Man-Made Islands Coming To Jersey? - My9 New Jersey

Man-Made Islands Coming To Jersey?

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Trenton, New Jersey (My9NJ) - Through a series of post Sandy ideas to protect the coast, man-made islands seem to be the new solution. This all started when President Obama formed a Sandy Rebuilding Task Force and assigned it to HUD - the U.S. Department of Housing and Urban Development.

Professor at Steven’s Institute of Technology, Alan Blumberg, proposed the idea of “blue islands.” These are artificial islands made off the coast to take the initial impact from any storm before our coast line sees it.

“We want to put these dunes off shore in the blue ocean 10-12 miles off the coast. And they would look like a long slender banana that would block the next surge when it comes in from the ocean. This water would come in hit the dunes and then go back out into the ocean,” Blumberg explains.

Blumberg’s plan is a more regional solution, where other plans have done more to focus on Hoboken or Manhattan specifically. However, Blumberg’s solution protects the whole coast with these blue islands which cover 40–50 miles off our coastline. The dunes would rise about 20 feet up into the air with the expanse of about half a mile. These islands would take about 3 years to create off of our coast and cost between $10-$12 billion. Blumberg says a cost analysis shows that New Jersey could have saved $7 billion in insurance money if these islands were in place before the storm.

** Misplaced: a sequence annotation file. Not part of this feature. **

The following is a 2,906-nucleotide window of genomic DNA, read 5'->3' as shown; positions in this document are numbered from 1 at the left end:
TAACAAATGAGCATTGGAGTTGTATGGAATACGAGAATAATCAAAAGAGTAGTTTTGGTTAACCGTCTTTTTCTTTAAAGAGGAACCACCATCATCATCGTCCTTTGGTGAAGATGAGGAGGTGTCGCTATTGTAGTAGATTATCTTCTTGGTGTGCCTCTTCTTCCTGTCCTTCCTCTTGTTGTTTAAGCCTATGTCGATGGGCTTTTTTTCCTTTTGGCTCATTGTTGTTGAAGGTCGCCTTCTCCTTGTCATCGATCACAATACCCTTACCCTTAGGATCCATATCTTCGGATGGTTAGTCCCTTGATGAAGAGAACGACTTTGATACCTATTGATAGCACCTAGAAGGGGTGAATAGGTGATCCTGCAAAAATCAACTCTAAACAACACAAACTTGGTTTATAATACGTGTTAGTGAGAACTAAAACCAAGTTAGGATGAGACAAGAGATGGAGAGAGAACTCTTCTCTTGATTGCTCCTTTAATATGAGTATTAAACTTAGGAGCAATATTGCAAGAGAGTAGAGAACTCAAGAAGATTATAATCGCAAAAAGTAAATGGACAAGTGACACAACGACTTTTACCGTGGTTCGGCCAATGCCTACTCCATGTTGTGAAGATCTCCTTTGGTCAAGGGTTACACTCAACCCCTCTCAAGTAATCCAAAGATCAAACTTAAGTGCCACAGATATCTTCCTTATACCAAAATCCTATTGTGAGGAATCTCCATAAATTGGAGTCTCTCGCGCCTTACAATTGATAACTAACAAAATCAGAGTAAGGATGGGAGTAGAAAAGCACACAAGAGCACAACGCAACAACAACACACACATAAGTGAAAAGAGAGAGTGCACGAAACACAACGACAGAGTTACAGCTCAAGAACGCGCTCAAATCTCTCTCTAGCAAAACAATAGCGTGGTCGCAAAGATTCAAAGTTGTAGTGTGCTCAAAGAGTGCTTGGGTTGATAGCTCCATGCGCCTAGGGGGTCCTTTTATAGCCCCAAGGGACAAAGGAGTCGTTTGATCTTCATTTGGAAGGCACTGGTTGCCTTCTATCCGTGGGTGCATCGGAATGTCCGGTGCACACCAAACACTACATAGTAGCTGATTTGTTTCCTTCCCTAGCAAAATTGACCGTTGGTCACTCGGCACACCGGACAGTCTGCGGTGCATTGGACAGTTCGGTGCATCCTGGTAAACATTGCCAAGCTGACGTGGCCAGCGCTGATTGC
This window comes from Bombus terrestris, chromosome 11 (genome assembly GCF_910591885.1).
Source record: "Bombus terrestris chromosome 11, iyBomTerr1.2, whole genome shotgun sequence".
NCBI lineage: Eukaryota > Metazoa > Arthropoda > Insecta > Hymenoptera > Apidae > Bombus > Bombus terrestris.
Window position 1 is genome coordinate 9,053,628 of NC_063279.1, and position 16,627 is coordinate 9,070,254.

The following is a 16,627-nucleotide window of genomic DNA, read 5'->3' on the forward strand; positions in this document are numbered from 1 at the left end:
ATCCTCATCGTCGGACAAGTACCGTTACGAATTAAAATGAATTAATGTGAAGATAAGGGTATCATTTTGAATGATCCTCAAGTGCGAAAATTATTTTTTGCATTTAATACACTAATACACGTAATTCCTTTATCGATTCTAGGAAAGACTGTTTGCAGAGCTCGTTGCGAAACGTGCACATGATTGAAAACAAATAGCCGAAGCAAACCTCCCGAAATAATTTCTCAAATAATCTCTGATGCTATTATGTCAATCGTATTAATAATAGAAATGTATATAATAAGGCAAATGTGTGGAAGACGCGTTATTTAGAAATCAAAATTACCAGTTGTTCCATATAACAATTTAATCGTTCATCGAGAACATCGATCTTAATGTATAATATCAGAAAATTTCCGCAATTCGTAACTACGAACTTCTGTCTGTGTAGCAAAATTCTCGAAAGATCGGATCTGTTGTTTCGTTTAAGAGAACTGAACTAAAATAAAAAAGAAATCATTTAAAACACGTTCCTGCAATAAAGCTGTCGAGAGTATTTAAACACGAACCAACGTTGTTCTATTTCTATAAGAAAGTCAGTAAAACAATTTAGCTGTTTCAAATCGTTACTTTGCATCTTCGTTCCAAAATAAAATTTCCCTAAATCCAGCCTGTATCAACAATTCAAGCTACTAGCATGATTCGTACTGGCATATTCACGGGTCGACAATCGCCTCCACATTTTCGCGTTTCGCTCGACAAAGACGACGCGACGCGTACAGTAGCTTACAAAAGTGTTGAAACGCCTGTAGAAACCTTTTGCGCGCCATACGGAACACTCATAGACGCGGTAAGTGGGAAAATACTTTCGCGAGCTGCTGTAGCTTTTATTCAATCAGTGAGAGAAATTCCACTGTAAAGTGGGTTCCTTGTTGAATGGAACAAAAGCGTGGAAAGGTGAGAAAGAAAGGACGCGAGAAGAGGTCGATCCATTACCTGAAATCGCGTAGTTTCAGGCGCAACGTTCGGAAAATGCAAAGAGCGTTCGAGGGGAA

However, there is controversy surrounding the artificial island concept. If the dunes were put in place, the water will be more bay-like going into the ocean from the coast and then you would hit the islands 10 miles out where bigger waves would be developing past them. Surfers would definitely feel the impact the most should this change take place.

Jersey Devil surfer Dean Randazzo expressed his disdain for the blue islands idea.

“That’s not good. We want people to buy ocean front homes to see ocean and enjoy the waves. I have a business that deals with surfing and people love to surf. They love to come down and enjoy the waves and the ocean, not to come down and have a bay front,” Dean explained.

In addition, other questions are arising regarding the island plan and how it would affect sea life by the dunes and whether or not the island would even withstand a storm as strong as Sandy.

At the end of the day, money is the real focus when it comes to implementing the plan. A lot of our economy is made up of tourism where people flock to the coast here in the Garden State. The real hope is that a plan can be implemented that would possibly mitigate some of these storms and the damages they bring to shore line economics.



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